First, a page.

For over two years I went to the same Dunkin’ Donuts every morning outside of the subway station across the street from my office building in Midtown Manhattan. I was always there during the same hour of the day as the flood of commuters from the E and M trains stopped to get their coffee, breakfast sandwich, or donut, before heading into work, and I typically saw familiar faces in line with me each morning. Even in a city populated by millions of people, patterns of overall behavior, like those in the line at my Dunkin’, aren’t hard to find.
Patterns of more specific behavior can also be recognized when you pay close enough attention. I always thought it was amazing that the two women who were usually working at this particular Dunkin’ Donuts could recognize each of us “regulars” in line and, if we frequented there often enough, knew our orders by heart. From their perspective behind the counter, they likely observed hundreds of people every morning, but they could pick out those that they had seen before and those whose orders they had committed to memory.
I imagine that they could also tell more specific things about each of us, such as when one of us was running late to work on a particular morning. We were likely shifting and fidgeting, checking our watches, and looking up and down the line, mentally gauging how long it would take to pay for our coffee and get out the door. They could also probably tell when we were right on time or having a completely typical day, comfortably standing in line, perhaps checking our emails on our phones and absent-mindedly going through the motions of our morning routine. Thirdly, they could probably pick out if it was a day when we had to be at work early. Not only would we literally be there at Dunkin’ earlier than usual, but we were likely in a state of complete Condition White, perhaps even on the edge of sleep, with the drowsiness of the train ride not yet leaving our eyes. We were likely in a state of relaxation fueled by the normality of our routine and by simple bodily tiredness. In all three of these scenarios, though, the pervading cluster that I observed all of us everyday Dunkin’ patrons to be in was submissiveness. We all needed our coffee and understood that we had no control over the speed at which we were served. We all knew that, thanks to the attentiveness of the women behind the counter and our familiarity with them, it likely wouldn’t take long for us to have our coffee in hand and to be out the door.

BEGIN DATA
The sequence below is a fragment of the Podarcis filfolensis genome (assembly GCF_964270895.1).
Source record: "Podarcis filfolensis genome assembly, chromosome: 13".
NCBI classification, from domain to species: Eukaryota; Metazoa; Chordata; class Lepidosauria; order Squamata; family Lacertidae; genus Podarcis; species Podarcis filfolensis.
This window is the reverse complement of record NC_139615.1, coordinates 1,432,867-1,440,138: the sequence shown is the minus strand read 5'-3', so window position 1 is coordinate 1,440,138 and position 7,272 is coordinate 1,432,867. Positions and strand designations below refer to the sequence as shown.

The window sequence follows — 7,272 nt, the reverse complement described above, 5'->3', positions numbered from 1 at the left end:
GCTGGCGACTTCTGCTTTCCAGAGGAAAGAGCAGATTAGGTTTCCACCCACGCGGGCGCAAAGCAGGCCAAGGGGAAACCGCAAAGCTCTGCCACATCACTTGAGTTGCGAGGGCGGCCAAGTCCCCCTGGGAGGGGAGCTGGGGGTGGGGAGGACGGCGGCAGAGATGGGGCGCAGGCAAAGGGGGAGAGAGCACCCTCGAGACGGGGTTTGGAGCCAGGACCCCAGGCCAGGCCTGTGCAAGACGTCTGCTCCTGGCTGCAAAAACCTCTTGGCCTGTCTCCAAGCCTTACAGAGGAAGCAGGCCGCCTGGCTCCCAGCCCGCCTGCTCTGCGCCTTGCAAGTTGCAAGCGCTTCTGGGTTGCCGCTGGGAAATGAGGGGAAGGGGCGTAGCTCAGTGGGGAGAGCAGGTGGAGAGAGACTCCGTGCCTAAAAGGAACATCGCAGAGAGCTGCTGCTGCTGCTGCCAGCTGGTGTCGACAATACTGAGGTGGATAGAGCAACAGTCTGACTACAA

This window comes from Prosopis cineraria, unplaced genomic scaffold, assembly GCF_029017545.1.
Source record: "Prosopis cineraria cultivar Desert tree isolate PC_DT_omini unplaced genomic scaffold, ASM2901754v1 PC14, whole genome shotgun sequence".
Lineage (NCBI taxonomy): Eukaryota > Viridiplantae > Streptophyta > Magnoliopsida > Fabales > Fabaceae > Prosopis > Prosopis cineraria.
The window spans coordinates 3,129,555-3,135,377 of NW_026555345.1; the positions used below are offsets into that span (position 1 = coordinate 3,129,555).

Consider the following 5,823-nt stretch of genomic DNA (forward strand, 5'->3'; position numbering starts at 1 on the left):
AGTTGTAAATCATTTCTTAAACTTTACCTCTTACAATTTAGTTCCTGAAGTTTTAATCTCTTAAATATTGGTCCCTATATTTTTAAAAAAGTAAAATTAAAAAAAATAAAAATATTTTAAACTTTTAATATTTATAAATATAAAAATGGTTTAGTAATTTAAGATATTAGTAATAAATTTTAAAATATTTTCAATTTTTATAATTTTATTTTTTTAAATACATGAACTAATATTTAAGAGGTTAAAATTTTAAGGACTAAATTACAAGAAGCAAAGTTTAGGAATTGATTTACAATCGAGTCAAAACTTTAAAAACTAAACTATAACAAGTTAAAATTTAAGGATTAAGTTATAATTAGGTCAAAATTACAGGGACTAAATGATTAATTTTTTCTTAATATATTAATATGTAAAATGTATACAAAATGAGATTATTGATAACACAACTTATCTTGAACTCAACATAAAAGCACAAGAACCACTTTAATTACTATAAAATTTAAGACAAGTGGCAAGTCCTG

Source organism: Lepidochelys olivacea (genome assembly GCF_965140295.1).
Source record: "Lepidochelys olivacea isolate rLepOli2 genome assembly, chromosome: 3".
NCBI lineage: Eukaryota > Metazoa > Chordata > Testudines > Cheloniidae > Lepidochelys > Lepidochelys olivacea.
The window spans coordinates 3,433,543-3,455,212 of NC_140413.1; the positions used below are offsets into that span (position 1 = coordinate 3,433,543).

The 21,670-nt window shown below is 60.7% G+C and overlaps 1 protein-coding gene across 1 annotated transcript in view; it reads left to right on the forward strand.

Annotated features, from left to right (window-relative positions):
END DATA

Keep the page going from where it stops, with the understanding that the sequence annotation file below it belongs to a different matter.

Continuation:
It was very easy to tell when there was a newcomer in line at our Dunkin’. Whether this person was a tourist, someone new to the area, or the guest of a businessman, there were two giveaways that typically alerted me to the stranger. Firstly, if the person or group of people were tourists, they often fell into the uncomfortable cluster, as they were unfamiliar with the overall quick pace of the line and were often apologetic if they felt that they were holding up the process. The second and more common indicator of a newcomer was that they typically displayed dominant behavior both in line and while ordering. This particular Dunkin’ was quite small with no tables or seating, but a person who was not a regular might take up a lot of space in line, taking a wide stance or not budging to allow an extra person inside on a particularly cold morning. The person might already be on a business call, speaking loudly and only pausing the conversation to bark their order at the women behind the counter. This might also be displayed when someone did not know their order yet by the time they got to the register. They might lean over the counter, pointing aggressively at what they wanted. The most extreme cases, of course, came when arguments would ensue. I witnessed people haggling over the price of extra butter, getting upset and deriding the employees when the Arnold Palmer Coolatta was no longer available (an occasion when we all raised our eyebrows wondering who was ordering an Arnold Palmer Coolatta at 7:30 A.M.,) and making a scene when a particular flavor of munchkin was out of stock. Most of us, the regulars, typically just wanted to get our coffee and go, submissive to those in control of the pouring of that coffee. Those who began displaying dominant behaviors, whether that meant either a slight or a more pronounced disruption to the routine, were typically the faces in line that I, and I imagine the employees behind the counter, did not recognize.
While this is an isolated example of a morning routine, I imagine that a similar scene plays out in most coffee shops in most cities before every workday begins. Both in large and small sample sizes, routines and patterns can be picked out even in the most popular of locations, as can those individuals who stand out from the regular crowd, as long as you are able to consistently recognize the indicators.